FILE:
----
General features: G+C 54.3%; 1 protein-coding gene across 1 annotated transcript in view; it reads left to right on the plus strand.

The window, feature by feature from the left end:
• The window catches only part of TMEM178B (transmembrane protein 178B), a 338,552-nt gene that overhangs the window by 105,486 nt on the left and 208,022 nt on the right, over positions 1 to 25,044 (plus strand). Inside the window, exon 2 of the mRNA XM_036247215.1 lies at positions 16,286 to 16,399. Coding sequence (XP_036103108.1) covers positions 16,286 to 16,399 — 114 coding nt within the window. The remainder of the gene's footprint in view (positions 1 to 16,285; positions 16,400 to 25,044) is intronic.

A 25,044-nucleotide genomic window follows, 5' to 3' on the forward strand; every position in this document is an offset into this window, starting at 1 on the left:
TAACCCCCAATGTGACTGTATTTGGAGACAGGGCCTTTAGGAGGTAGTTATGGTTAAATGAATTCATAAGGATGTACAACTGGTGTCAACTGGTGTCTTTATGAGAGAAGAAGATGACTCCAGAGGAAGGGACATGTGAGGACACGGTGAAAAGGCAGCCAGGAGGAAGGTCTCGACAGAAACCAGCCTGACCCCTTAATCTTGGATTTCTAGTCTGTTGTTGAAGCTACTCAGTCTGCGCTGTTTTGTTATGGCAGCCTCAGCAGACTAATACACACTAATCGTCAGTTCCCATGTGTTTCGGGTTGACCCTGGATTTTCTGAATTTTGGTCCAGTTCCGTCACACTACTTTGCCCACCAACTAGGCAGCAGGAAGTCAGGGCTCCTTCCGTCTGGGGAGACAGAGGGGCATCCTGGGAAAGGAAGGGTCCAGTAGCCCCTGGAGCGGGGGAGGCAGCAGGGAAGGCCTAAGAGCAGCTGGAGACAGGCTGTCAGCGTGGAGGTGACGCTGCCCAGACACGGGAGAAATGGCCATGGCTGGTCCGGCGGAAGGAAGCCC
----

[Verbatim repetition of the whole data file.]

General features: G+C 54.3%; 1 protein-coding gene across 1 annotated transcript in view; it reads left to right on the plus strand.

The window, feature by feature from the left end:
• The window catches only part of TMEM178B (transmembrane protein 178B), a 338,552-nt gene that overhangs the window by 105,486 nt on the left and 208,022 nt on the right, over positions 1 to 25,044 (plus strand). Inside the window, exon 2 of the mRNA XM_036247215.1 lies at positions 16,286 to 16,399. Coding sequence (XP_036103108.1) covers positions 16,286 to 16,399 — 114 coding nt within the window. The remainder of the gene's footprint in view (positions 1 to 16,285; positions 16,400 to 25,044) is intronic.

A 25,044-nucleotide genomic window follows, 5' to 3' on the forward strand; every position in this document is an offset into this window, starting at 1 on the left:
TAACCCCCAATGTGACTGTATTTGGAGACAGGGCCTTTAGGAGGTAGTTATGGTTAAATGAATTCATAAGGATGTACAACTGGTGTCAACTGGTGTCTTTATGAGAGAAGAAGATGACTCCAGAGGAAGGGACATGTGAGGACACGGTGAAAAGGCAGCCAGGAGGAAGGTCTCGACAGAAACCAGCCTGACCCCTTAATCTTGGATTTCTAGTCTGTTGTTGAAGCTACTCAGTCTGCGCTGTTTTGTTATGGCAGCCTCAGCAGACTAATACACACTAATCGTCAGTTCCCATGTGTTTCGGGTTGACCCTGGATTTTCTGAATTTTGGTCCAGTTCCGTCACACTACTTTGCCCACCAACTAGGCAGCAGGAAGTCAGGGCTCCTTCCGTCTGGGGAGACAGAGGGGCATCCTGGGAAAGGAAGGGTCCAGTAGCCCCTGGAGCGGGGGAGGCAGCAGGGAAGGCCTAAGAGCAGCTGGAGACAGGCTGTCAGCGTGGAGGTGACGCTGCCCAGACACGGGAGAAATGGCCATGGCTGGTCCGGCGGAAGGAAGCCC